Seventy-six-year-old Chris Radich says he’s been left traumatised from a near-fatal dog attack and wants harsher action from FNDC against the dog owner responsible for the dog that attacked him. Photo/Myjanne Jensen
A Far North man says he wants harsher action from the council after narrowly surviving a vicious dog attack in Awanui recently.
Chris Radich has been left traumatised and unable to sleep after he and his dog Titan were mauled by a dog on their daily walk through the Far North township two weeks ago.
The 76-year-old pensioner said he and Titan were lucky to be alive, after both were seriously injured as a result of the incident.
Yet despite the seriousness of the attack, Radich said the owner allegedly escaped with just a fine.
“I’m furious,” Radich said, “and I want the council to charge the owner, otherwise I’m going to protest outside the Far North District Council office.”
Radich explained the dog, believed to be a pit bull mastiff, would often lunge at him as he walked along Duke St.
He alleged he’d warned the dog’s owner on several occasions about his concerns and how he was worried one day someone would be attacked.
“That particular day, for some reason the dog got off its lead, so all of a sudden I just saw it coming for me,” Radich said.
“It jumped up on me and threw me backward on to the ground and I had to use all of my strength to stop it from going for my throat,” he recalled.
“It then went after Titan and made a mess of him, so when I tried to kick it away, it grabbed onto my leg and ripped out my flesh.
“It made me bleed so much I started going in and out of consciousness, it was really scary.”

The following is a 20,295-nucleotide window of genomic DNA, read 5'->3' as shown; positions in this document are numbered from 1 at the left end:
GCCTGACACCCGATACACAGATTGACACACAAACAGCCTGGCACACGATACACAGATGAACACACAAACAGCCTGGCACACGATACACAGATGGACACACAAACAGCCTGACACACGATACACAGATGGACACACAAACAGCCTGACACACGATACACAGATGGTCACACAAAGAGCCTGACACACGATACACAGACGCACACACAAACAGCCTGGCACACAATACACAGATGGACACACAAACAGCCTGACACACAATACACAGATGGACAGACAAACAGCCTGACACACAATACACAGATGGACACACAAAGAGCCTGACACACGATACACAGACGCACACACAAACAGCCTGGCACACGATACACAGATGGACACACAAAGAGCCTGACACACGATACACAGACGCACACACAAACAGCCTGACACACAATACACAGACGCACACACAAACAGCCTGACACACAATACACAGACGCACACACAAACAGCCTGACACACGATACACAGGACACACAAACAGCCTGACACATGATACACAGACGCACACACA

Radich explained the terrifying ordeal had left him on edge and had left him with back lacerations and a large hole in his left leg.
He said if it wasn’t for locals who came to his rescue, he doubted he’d be around today.
One of those people was local factory worker Simon Tomlins, who happened to hear Radich’s screams as the attack unfolded.
Tomlins said the dog would often bark at passersby and had even frightened him while working behind his shop.
“Every time Chris or anyone would walk past, this dog would go nuts,” Tomlins said.
“On that day I was outside when I saw Chris walking by and then all of a sudden, the dog went flying out the gate and straight for him.
“He was yelling help, help! My dog! And then the dog latched onto his leg.”
Tomlins said he grabbed an old rake which he used to pry open the dog’s mouth, releasing Radich’s bleeding leg.
The dog then went on to attack Titan under the deck of its house, making Radich ‘hysterical’.
Tomlins said a neighbour, also an alleged relative of the dog’s owner, was able to eventually get the dog back on its chain.
Others also came to Radich’s rescue, helping to keep his leg bandaged as they waited for emergency services to arrive at the scene.
Tomlins said the whole situation was very unsettling and would like to see some sort of system to ensure more responsible dog ownership.
“I had trouble a few nights after it happened and really lost my appetite, it was pretty traumatic,” Tomlins said.